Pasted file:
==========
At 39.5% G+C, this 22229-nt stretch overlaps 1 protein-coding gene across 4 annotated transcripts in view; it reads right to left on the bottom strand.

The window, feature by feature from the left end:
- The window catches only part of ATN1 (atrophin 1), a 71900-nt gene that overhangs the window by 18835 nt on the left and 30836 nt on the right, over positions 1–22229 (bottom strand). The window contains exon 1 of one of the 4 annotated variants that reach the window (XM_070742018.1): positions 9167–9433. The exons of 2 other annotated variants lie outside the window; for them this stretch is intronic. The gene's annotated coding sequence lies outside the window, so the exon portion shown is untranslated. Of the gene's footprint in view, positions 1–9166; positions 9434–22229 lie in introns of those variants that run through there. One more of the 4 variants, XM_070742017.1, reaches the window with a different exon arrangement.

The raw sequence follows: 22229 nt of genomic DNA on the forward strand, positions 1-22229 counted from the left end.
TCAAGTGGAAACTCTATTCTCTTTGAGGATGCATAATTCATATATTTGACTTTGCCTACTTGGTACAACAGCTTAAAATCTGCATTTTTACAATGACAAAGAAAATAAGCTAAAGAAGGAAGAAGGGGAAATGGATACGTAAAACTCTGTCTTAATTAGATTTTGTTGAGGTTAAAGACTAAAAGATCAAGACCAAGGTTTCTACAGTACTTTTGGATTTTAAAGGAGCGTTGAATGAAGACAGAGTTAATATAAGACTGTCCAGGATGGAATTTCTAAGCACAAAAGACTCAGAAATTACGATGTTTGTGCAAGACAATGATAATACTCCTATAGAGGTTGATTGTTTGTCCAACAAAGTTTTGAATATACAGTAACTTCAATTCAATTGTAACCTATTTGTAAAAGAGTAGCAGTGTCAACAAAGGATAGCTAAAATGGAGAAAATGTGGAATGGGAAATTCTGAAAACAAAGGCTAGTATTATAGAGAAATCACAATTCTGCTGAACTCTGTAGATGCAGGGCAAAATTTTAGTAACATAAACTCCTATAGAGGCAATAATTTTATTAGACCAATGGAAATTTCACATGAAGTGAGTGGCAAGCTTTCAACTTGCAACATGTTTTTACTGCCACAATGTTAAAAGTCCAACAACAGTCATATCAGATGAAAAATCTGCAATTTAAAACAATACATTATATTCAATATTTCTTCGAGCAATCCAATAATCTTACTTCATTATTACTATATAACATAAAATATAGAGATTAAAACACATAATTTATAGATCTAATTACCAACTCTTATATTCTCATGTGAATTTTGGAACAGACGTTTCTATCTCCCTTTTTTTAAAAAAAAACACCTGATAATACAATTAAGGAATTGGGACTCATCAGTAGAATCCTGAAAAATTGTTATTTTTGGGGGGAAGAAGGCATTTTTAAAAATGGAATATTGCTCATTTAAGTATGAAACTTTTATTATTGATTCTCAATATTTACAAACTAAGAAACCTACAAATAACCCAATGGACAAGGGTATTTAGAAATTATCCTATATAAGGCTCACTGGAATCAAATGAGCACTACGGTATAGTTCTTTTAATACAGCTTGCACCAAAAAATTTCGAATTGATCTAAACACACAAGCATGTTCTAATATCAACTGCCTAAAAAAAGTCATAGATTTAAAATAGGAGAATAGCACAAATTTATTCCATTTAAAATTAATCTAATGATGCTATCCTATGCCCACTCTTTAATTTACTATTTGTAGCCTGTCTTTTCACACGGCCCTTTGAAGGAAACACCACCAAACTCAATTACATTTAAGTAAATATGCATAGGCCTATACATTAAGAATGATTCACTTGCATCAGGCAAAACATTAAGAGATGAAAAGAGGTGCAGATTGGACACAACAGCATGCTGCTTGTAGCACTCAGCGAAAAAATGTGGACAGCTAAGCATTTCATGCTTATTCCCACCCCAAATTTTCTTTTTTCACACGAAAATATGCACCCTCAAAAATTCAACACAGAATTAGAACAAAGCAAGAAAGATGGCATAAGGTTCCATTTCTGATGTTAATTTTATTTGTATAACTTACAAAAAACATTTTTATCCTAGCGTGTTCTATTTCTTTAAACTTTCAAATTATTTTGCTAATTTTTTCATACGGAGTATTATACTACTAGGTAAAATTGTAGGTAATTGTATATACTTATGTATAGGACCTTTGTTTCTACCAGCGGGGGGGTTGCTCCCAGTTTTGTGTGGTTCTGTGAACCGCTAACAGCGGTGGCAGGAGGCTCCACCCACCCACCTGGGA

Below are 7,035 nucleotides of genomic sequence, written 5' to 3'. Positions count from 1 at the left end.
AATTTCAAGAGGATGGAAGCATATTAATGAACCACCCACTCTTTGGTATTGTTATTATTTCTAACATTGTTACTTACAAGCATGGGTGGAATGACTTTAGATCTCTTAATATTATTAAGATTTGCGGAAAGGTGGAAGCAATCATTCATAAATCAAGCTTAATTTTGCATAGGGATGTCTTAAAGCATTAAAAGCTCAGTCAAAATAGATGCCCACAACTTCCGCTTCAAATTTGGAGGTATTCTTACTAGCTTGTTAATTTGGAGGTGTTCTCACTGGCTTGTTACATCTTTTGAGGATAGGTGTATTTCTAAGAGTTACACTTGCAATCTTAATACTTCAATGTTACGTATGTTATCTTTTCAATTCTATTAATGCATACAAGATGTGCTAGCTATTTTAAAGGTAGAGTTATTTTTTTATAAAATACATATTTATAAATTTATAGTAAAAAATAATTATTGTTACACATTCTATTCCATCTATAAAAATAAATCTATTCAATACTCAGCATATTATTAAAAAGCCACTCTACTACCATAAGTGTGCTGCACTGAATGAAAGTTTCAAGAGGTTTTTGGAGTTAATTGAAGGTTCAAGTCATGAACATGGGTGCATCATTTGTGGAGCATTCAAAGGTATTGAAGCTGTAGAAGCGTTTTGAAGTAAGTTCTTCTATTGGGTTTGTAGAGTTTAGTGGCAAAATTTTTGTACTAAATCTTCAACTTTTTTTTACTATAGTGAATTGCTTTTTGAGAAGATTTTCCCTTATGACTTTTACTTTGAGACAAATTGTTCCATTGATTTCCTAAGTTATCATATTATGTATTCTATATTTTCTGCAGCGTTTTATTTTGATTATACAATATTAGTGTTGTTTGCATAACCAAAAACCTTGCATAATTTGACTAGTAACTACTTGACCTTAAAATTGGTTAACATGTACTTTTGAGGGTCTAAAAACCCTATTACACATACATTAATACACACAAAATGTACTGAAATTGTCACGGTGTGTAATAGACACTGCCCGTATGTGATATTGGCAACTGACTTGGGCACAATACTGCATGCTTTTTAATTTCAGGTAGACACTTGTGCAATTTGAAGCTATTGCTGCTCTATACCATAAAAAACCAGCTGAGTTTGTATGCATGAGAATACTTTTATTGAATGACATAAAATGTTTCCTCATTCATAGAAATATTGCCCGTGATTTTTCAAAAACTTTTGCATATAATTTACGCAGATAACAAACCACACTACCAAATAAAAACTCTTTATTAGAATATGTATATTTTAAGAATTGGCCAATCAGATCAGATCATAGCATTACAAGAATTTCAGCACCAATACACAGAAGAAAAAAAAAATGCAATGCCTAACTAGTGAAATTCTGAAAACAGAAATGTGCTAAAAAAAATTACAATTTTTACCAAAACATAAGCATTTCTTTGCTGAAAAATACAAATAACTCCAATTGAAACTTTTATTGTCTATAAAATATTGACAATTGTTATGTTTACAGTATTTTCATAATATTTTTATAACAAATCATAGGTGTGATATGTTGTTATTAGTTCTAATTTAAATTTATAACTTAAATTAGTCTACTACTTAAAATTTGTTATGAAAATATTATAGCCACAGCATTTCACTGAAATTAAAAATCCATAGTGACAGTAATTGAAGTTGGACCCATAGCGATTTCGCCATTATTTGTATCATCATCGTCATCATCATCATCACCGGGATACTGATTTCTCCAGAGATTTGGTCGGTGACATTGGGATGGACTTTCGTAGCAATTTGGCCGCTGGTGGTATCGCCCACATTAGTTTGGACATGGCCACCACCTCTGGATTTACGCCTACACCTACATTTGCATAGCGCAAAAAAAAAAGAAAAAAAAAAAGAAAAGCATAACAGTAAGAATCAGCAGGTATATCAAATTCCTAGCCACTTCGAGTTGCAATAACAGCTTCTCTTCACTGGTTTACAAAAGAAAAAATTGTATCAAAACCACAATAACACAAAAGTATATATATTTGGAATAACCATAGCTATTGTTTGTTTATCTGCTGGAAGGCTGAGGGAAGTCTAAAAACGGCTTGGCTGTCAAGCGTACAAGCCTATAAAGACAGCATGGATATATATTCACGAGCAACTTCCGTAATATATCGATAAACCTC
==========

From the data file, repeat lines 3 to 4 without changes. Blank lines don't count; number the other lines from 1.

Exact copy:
- The window catches only part of ATN1 (atrophin 1), a 71900-nt gene that overhangs the window by 18835 nt on the left and 30836 nt on the right, over positions 1–22229 (bottom strand). The window contains exon 1 of one of the 4 annotated variants that reach the window (XM_070742018.1): positions 9167–9433. The exons of 2 other annotated variants lie outside the window; for them this stretch is intronic. The gene's annotated coding sequence lies outside the window, so the exon portion shown is untranslated. Of the gene's footprint in view, positions 1–9166; positions 9434–22229 lie in introns of those variants that run through there. One more of the 4 variants, XM_070742017.1, reaches the window with a different exon arrangement.

The raw sequence follows: 22229 nt of genomic DNA on the forward strand, positions 1-22229 counted from the left end.